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Small Business


An unfortunate situation, common to small business owners, is the purchase or development of a "disappointing" business. When defining a business as "disappointing", we've concerned ourselves with a conservative, but useful, analysis. If you buy a business, it should provide two returns.

  1. A return on your investment. For example, if you invested $50,000 in a business, you should expect to earn anything up to $15,000pa, or 30%pa, after tax and your wages. Why up to 30%? Because you can earn 5% investing the money in a bank at very little risk. The other 25% is the extra return to cover the risk inherent in your business.
  2. You should be able to earn a wage from the business. If you didn't draw a wage this month, for whatever reason, your business is not providing a decent return.

However, many owners will accept a "disappointing" business so long as the wolves are kept from the door. This may be a valid decision, in order to provide a particular lifestyle, for instance. But, on balance, it means that in the short term you're unable to plan and save for the future, and that in the longer term you may lose your investment and livelihood.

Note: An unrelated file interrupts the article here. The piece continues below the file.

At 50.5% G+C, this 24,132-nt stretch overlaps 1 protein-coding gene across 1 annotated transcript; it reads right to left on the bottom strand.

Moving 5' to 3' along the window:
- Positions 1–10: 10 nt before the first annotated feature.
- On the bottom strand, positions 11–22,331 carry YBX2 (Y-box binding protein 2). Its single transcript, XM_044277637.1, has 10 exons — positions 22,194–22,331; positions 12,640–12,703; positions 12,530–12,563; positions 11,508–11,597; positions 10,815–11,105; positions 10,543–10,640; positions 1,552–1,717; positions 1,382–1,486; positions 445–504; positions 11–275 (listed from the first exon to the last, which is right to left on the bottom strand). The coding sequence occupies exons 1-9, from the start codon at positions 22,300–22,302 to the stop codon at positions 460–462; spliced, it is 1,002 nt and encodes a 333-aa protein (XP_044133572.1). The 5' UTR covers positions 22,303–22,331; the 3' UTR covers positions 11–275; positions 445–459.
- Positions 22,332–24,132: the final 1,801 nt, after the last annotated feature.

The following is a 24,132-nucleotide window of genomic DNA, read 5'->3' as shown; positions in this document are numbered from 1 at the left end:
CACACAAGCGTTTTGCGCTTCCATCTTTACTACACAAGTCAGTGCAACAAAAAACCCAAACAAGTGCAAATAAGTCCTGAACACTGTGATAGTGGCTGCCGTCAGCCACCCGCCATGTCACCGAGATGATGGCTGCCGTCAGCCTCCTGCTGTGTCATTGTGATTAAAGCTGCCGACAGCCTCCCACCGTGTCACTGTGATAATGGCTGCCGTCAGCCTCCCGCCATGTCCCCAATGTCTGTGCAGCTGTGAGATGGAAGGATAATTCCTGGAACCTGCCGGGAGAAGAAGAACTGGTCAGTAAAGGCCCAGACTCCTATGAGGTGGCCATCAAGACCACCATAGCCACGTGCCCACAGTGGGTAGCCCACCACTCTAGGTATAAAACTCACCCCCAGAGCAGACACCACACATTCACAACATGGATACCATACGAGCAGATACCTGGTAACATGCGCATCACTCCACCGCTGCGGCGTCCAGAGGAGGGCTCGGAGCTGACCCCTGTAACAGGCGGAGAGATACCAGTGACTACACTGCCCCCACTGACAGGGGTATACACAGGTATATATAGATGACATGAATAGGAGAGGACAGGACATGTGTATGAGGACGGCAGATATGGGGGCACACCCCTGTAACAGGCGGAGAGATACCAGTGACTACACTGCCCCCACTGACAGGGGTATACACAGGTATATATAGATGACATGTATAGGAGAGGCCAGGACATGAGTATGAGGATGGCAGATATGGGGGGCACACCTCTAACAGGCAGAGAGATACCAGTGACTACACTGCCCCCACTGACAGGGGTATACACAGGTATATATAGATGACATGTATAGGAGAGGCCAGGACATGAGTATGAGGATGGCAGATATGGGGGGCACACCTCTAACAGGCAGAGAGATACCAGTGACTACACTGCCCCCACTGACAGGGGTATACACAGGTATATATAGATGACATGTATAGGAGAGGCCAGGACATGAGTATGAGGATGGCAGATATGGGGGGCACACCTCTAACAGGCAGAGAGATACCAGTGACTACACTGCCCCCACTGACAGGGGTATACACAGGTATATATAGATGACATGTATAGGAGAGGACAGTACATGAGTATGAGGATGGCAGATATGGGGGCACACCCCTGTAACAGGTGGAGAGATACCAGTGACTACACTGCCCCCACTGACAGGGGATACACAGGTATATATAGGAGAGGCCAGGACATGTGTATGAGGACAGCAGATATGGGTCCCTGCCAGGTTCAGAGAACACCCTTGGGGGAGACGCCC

The advice from the Shape of Money is to seek advice today. It's not uncommon for small business owners to discover they've invested in a "disappointment". There are many reasons for this, ranging from being ill-equipped to ask the right questions in the first instance, through to being over-sold the potential success of the business.

The following page provides a list of useful resources for the small business owner.